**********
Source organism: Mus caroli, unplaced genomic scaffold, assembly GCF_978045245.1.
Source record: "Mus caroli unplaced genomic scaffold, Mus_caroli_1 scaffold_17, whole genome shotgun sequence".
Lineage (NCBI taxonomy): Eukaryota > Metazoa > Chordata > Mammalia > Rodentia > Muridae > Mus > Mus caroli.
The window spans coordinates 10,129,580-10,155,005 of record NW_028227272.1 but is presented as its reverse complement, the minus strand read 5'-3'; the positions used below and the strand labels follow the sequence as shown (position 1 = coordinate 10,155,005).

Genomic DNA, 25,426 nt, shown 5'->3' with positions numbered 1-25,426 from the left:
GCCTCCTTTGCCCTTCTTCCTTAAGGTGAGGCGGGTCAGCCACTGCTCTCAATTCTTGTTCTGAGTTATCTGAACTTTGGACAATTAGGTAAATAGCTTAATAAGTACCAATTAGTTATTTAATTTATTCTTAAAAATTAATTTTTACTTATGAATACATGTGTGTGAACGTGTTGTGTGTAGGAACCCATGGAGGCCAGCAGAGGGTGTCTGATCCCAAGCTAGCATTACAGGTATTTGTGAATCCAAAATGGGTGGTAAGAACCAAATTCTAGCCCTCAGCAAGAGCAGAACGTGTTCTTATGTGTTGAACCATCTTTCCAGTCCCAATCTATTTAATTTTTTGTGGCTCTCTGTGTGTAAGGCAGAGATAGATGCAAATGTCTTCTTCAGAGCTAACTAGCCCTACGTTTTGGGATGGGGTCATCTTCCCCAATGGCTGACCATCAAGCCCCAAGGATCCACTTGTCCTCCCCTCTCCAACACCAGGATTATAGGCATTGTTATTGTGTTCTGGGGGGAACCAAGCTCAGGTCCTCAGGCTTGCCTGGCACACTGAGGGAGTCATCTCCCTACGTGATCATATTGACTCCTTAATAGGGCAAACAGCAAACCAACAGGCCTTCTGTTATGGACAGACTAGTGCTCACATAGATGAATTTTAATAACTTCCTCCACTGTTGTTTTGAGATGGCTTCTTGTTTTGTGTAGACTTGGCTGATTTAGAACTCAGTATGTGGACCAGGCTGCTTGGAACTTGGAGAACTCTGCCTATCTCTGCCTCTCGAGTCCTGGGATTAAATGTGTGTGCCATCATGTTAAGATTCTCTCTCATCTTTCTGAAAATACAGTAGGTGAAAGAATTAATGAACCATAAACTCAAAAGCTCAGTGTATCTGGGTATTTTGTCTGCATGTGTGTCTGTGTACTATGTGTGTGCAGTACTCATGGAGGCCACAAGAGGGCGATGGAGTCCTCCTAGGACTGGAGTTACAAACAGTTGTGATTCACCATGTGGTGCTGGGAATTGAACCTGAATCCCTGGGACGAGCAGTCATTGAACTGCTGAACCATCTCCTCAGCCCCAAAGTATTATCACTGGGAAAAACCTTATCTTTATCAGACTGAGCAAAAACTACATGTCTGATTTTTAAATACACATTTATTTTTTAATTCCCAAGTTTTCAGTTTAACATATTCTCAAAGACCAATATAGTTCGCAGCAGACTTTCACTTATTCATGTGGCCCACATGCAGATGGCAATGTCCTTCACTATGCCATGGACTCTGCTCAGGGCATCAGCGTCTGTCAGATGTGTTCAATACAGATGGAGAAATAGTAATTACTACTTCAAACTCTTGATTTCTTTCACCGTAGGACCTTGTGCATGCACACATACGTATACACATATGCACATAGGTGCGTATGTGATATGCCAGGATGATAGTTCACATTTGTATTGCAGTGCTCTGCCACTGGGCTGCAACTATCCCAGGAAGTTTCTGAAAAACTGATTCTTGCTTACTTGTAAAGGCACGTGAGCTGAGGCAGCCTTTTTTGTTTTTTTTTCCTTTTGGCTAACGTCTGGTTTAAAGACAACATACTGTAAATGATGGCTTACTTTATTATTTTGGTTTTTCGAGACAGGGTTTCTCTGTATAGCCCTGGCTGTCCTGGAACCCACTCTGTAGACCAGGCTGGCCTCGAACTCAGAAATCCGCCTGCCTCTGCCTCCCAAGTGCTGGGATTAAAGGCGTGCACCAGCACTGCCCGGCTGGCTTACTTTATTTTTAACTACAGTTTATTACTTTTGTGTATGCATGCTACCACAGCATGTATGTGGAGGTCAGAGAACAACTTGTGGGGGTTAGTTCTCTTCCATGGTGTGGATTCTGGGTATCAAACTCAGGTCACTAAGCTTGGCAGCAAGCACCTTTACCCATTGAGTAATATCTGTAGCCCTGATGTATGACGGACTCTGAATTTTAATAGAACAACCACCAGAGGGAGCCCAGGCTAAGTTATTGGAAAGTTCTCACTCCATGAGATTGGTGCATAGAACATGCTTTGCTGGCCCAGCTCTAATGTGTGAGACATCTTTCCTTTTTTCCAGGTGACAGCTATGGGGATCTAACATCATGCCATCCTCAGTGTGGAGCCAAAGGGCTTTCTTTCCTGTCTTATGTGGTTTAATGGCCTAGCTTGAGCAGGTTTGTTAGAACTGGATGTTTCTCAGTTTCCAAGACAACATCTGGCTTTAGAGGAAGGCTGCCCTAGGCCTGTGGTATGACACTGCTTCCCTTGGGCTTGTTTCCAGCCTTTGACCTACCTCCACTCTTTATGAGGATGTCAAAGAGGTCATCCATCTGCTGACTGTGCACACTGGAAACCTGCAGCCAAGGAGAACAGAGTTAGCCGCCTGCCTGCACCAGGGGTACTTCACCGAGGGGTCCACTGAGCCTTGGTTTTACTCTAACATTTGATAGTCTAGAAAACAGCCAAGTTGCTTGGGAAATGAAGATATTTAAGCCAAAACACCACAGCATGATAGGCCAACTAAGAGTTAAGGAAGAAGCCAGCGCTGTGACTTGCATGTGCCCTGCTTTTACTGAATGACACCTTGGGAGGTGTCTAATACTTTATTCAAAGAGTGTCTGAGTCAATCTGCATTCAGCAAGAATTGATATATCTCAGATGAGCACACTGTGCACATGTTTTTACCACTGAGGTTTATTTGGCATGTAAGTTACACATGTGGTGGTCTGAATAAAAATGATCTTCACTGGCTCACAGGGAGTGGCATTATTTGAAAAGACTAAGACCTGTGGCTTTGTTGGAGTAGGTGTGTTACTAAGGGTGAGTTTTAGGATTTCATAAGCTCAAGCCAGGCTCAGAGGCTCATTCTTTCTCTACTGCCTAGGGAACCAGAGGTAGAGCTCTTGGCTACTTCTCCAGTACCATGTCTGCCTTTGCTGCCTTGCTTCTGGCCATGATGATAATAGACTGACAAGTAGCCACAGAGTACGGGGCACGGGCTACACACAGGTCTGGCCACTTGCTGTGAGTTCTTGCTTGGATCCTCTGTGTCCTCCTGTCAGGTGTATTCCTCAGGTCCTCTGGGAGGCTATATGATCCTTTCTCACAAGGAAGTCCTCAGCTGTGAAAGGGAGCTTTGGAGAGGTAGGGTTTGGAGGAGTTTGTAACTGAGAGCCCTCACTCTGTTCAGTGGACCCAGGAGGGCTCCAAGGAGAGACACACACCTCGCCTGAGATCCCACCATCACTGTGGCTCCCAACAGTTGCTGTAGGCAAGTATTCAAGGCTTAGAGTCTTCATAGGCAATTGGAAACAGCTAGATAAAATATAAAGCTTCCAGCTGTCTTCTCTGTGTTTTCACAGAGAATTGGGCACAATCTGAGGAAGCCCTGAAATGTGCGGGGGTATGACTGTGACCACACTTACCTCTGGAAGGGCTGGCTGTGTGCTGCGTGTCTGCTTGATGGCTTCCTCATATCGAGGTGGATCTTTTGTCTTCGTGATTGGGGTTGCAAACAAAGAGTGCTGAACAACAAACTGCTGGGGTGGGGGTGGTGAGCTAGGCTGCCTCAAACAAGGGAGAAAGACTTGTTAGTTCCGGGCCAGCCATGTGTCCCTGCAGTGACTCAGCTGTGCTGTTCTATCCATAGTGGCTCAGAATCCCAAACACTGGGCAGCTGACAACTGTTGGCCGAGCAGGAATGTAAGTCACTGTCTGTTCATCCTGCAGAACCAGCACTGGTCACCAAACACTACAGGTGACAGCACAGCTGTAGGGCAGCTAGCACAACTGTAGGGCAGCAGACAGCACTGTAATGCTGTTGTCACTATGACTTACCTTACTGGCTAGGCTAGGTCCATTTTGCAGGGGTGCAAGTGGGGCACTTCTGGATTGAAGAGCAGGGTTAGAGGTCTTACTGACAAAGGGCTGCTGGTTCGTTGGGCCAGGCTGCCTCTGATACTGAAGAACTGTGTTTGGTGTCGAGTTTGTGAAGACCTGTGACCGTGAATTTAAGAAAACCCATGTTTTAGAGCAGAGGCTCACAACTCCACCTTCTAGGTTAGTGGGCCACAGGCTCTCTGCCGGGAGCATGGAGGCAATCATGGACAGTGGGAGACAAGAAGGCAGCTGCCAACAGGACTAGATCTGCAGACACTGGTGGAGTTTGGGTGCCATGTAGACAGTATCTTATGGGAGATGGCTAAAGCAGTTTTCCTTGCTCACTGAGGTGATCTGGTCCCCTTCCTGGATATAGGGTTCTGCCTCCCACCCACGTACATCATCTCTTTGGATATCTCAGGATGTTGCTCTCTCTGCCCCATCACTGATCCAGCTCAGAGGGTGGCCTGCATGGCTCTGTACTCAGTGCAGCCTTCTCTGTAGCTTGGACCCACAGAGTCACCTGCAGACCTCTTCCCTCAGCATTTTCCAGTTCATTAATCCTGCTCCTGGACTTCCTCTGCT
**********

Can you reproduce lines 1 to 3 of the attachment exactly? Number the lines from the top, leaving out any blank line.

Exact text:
Source organism: Mus caroli, unplaced genomic scaffold, assembly GCF_978045245.1.
Source record: "Mus caroli unplaced genomic scaffold, Mus_caroli_1 scaffold_17, whole genome shotgun sequence".
Lineage (NCBI taxonomy): Eukaryota > Metazoa > Chordata > Mammalia > Rodentia > Muridae > Mus > Mus caroli.